Wednesday, December 30, 2015

2015, a Good Year for Life Birds

Well, I didn't have nearly the exciting birding year that some people did, but it was quite satisfying nonetheless. I didn't spend as much time twitching in Central Park in 2015 as in the past few years. Partly that was due to a torn hamstring/torn ligament combo that spanned Thanksgiving 2014/January 2015, and caused me to spend the first half of 2015 limping about with a cane and extreme caution. While walking was part of therapy -- along with many, many leg lifts and stretches -- the uneven ground in the park was uncomfortable at first. So it wasn't until late in spring migration that I really got out and about again.

Once the leg was mostly fully healed, hiking up and down the hills of the North Woods and the Ramble became positively therapeutic besides enjoyable. And handling the binoculars and camera was much easier without the cane needing attention. I didn't see a lot of spring migration but did have a few really good days, shared with Ed and with other friends. No life birds, though, at first. And there wasn't much to see in the summer except for the usual suspects, so I didn't make much effort to follow Ed on his weekend bird hikes again until the fall migration began.

There were opportunities away from the city. Our annual summer trip to the Catskills got Ed several life birds over the past few years, and this year I got one too: I finally saw a whole field full of Bobolinks! There were many pairs breeding in an uncut hayfield just one driveway past our friends' farmhouse -- twittering their odd song, flying up to the surrounding power lines perhaps to distract predators, perhaps just to keep an eye on the territory.

My photo, not Ed's
I was feeling kind of lazy to visit Central Park until migration began, when some really cool birds began moving through. In mid October, an injured Sora was spotted in the North Woods. Ed saw it several times, and I finally saw it too not long before it disappeared. This is one of Ed's photos of it, as I had stupidly forgotten to recharge my spare camera battery and therefore was unable to shoot the darn thing myself. Not that it was visible for very long when I was there.

Ed's photo, not mine
We also had a few really good October days seeing warblers, kinglets and woodpeckers -- there were a dozen Yellow-bellied Sapsuckers in the elm trees between the Pineatum and the Reservoir one afternoon -- but nothing else really new. Then in early November reports began of a Great Horned Owl in the Ramble, I'd missed the previous bird in 2012, I wasn't going to miss this one! So I was there the second weekend he/she was hanging out. I was well rewarded with a gorgeous autumn day, and the sight of a GHO's extremely fluffy butt, seen from below.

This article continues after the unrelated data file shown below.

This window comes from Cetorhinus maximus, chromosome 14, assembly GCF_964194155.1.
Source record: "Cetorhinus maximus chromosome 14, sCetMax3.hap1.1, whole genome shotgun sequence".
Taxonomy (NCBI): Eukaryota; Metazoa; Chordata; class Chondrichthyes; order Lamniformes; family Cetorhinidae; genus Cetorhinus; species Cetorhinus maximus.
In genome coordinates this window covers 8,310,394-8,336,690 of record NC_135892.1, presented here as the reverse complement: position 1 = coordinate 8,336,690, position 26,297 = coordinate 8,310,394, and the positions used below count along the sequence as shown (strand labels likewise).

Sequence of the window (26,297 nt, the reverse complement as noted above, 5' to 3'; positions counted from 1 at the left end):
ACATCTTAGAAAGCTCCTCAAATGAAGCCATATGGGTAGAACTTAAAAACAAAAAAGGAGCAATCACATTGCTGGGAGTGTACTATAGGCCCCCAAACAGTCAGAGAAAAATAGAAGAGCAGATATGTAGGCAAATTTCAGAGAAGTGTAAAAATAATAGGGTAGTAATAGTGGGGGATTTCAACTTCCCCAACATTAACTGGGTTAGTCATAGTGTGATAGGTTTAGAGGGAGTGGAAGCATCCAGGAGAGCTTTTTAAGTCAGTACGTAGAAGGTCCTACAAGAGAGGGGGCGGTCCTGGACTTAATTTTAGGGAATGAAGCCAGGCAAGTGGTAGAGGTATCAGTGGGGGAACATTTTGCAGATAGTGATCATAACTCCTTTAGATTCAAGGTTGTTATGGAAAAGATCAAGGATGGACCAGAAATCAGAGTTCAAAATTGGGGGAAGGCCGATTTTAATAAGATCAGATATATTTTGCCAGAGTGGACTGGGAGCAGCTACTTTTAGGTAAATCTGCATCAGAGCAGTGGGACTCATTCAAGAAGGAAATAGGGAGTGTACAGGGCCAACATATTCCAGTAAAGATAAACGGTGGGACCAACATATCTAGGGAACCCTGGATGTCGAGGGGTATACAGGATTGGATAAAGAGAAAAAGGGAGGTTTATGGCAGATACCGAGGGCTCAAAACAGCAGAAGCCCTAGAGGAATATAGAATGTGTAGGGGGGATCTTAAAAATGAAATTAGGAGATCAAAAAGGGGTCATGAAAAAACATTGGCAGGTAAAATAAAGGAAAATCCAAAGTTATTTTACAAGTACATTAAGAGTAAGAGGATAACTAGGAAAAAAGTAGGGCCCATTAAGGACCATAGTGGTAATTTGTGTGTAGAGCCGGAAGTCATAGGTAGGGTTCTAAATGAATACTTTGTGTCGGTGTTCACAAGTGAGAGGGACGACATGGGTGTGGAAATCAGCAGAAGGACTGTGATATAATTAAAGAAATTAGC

My photo, on a really windy day the owl did not enjoy
There was also an extremely lost and scruffy Western Flycatcher (which doesn't exist, as the taxonomy splitters claim that species is actually 2 different species THAT LOOK THE SAME) hanging around near the Boathouse, and we were happy to bring friends to see it same day as the Owl. Alas, the flycatcher soon disappeared from the park. We fear it met a sad end.

Then in December a Painted Bunting appeared in Prospect Park, and there's no good excuse for that bird to be in Brooklyn. It became quite the celebrity. We HAD to see it, despite my birder friend in Ft. Lauderdale noting he had a dozen of those a day at his backyard feeders. As I grew up living a block away from Prospect Park, I was especially pleased to return to the site of my earliest birding adventures. The Bunting was gorgeous. It glowed, as if it were painted with fluid from blue, red and neon green glowsticks. It also wasn't hard to find, as there were nearly 100 other birders tracking it.
I didn't get excellent photos of it, but Ed decided to return the next day and got lucky.

He's right there in the middle. 
As we walked from the skating rink to the Zoo, along the eastern shore of the Lake, we spotted a few ducks. One of them turned out to be a female American Widgeon -- and that was my sixth life bird for the year! If I'd only gone with Ed back to the park, I'd have gotten a seventh -- a Black-headed Gull has also been hanging out in the Lake, but I've been entirely too lazy to nab that sighting. Wouldn't be the first time. Or the last.

Thursday, December 17, 2015

Roasting Vegetables the RIGHT Way, MY Way

All the cookbooks and cooking shows are wrong. All the nice trendy little packages of "vegetables for roasting" in the gourmet markets are misleading. You can't just fling a raw vegetable into the oven and expect gourmet delights on a weeknight. I've tried and tried.

As much as I love baked potatoes and roasted sweet potatoes, I know they take an hour no matter what--proper technique requires a deep center cut and a couple of cross-cuts, a bit of oil rubbed on the skin, and a piece of foil to keep the oil from dripping--and plan accordingly. I tried so many times to make cut-up roasted potatoes in a pan, but even with generous glugs of oil they just wouldn't cook properly. So I tried boiling them first, remembering the fantastic roasted potatoes with bacon my mom used to make. Success!

So what you SHOULD do, is trim and chop the vegetables, put them in a pan of cold water, and bring them to a boil for about five minutes--the outside should just be softening but the insides should still be firm. Then dump them in your roasting pan, add a few good swirls of olive oil, plenty of salt and pepper, and whatever herb or spice flavors you fancy. Heating the roasting pan with some chopped bacon in the bottom for ten minutes will add more flavor. A wide, shallow pan is best for crisper results. Too much oil makes a soggy mess in the bottom of the pan.